2014 has been a remarkable year for Nigeria; one filled with great triumph and no doubt, greater tragedy.

In early April, we witnessed our nation’s GDP soar to unprecedented economic heights—an 89% increase following its national rebasing—elevating our already-lofty ambitions for further global integration along with it as we claimed the mantle of the newfound economic steward of Africa.

This benchmark, enabling our serious economy to reach the top 25 of the world (ahead of Belgium and Taiwan, as but examples) could alone have served as a launch-pad for our jewel of the ECOWAS and be a positive sign of things to come. However, life for typical Nigerians has not changed an iota. The majority of our population continues to live on less than $1.50 a day, media freedoms are routinely impeded upon, arable lands lay dormant and subsequently squandered as resources, while billions of dollars are lost to oil theft, all continuing to hinder our forward-trajectory.

This dilemma is underscored by the persistent violence in country, caused by the radicalized, ever-networking terrorist faction known as Boko Haram. Particularly in Nigeria’s northeastern Borno State, home to my alma mater in Maiduguri, once proclaimed Nigeria’s ‘Home of Peace’ and now serving as the stomping ground for this misguided extremist cabal, the quality of life for Nigerians could arguably be perceived as worse than ever before.

Yet these perceptions seemingly do not impact the priorities of Nigeria’s political leaders today.

As nearly three hundred young pupils from Chibok remain hostages to the will of Boko Haram, as a bomb later tore through a packed sporting arena in Mubi and most recently, over two hundred villagers were killed in targeted assaults by the terrorists’ command (with militants dressing in preachers’ garb, rallying citizens to a central area and firing indiscriminately in to the crowd), it appears the continued cataclysmic failure to secure our territorial integrity from internal strife is still being startlingly downplayed.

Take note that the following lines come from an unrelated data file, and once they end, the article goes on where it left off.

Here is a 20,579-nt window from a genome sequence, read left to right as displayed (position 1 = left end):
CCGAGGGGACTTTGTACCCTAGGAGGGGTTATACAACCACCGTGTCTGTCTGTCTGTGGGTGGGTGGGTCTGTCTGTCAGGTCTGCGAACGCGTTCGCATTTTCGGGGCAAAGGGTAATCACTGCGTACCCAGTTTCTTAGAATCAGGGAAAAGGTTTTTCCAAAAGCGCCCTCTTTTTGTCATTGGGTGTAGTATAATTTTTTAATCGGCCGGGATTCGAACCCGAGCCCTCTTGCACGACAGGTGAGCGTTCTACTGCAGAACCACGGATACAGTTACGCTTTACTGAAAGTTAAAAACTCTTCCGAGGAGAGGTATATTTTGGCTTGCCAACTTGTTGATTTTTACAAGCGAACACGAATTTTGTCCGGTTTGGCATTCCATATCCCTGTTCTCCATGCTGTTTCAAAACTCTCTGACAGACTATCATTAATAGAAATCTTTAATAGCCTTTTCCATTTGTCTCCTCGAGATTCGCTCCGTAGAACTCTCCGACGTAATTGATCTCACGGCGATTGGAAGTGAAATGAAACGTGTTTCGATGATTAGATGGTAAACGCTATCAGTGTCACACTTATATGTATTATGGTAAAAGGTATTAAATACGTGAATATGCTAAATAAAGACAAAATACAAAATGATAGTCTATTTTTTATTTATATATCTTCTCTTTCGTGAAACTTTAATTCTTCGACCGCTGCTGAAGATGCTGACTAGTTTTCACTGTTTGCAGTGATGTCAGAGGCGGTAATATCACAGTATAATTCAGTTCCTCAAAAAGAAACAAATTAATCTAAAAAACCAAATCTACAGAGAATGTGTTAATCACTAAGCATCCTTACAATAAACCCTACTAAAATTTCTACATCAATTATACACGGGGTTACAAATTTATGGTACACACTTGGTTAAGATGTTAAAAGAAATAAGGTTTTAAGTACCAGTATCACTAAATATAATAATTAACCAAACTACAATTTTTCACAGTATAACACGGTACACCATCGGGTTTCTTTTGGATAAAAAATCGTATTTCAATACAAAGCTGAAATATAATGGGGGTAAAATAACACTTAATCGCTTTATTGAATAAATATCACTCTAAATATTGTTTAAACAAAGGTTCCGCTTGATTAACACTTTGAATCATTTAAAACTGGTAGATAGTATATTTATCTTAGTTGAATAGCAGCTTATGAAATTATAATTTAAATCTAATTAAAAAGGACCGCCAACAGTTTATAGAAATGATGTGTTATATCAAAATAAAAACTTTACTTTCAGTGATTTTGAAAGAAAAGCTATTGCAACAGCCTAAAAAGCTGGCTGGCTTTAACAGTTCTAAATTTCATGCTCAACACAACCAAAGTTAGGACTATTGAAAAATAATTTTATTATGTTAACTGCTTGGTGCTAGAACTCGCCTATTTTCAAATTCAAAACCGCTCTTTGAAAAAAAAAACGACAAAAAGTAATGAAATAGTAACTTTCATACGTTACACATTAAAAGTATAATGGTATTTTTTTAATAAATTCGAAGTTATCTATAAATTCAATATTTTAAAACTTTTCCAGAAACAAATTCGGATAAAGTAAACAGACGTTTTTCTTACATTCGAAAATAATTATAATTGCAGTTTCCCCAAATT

Worse yet, in the immediate aftermath of any given massacre, the attacks are politicized in the name of petty mudslinging and self-serving campaigning.

For instance, debatably in an act of politicking, it was suggested at a major assembly that the defense crises rarely, if ever, occur in People’s Democratic Party (PDP)-controlled States and that security was therefore, “not really an issue”.  Beyond Party allegiances or preferences, this is summarily and tactically incorrect. Further, the cleavages due to ethnic, religious and regional fragmentation, witnessed from all parties which in turn churns greater bureaucracy, also negatively affects the diligence of the military in not only responding to the slaughtering executed nearly day on day by forces such as Boko Haram, but hinders those we trust to protect us from being to pragmatically check it outright.

The international community has taken notice and offered concern and scrutiny toward this crisis in discipline. And while they have commended Nigeria for its newly-established economic moniker, they share our skepticism in our country, the now-fiscal leader of budding Africa, in its ability to cohesively and accountably lead as we need to be.

For how can they trust us? On arrival to Abuja or Lagos, one may notice that there are only a few thousand megawatts available to our over 170 million-strong citizenry, equating to frequent power outages (where there is even supply at all) throughout the nation. This indicates a longstanding, pertinent need for privatization through domestic and international corporate integration, but remains an opportunity routinely stifled by a determined public Body Politic, seeking to maintain control and pocket-line from it.

We claim to deeply desire to slow the clear and present ‘brain drain’, causing our brightest and best to leave Nigeria en masse for their studies (with many never to return), yet because of unchecked terrorist violence and a lack of fundamental investment in our education sector, many of our schools lay empty, abandoned much like the ‘Nigeria of the Future’ appears to be as an idea.

If we are to be trusted as a barometer of rising Africa on the world stage and an effective economic and ethical leader and symbol for the continent, rehabilitation through reconciliation is our only option. We must put our selfish pursuits for grandeur and affluence aside for the sake of national prosperity, from North to South.

We must understand that the time is not only at hand for this dynamic revitalization and change in perceptions of our national reputation abroad, but that it may almost be too late. Indeed, as noted author and laureate Chinua Achebe once stated, “if you find water rising up to your ankle, that’s the time to do something about it; not when it’s around your neck”.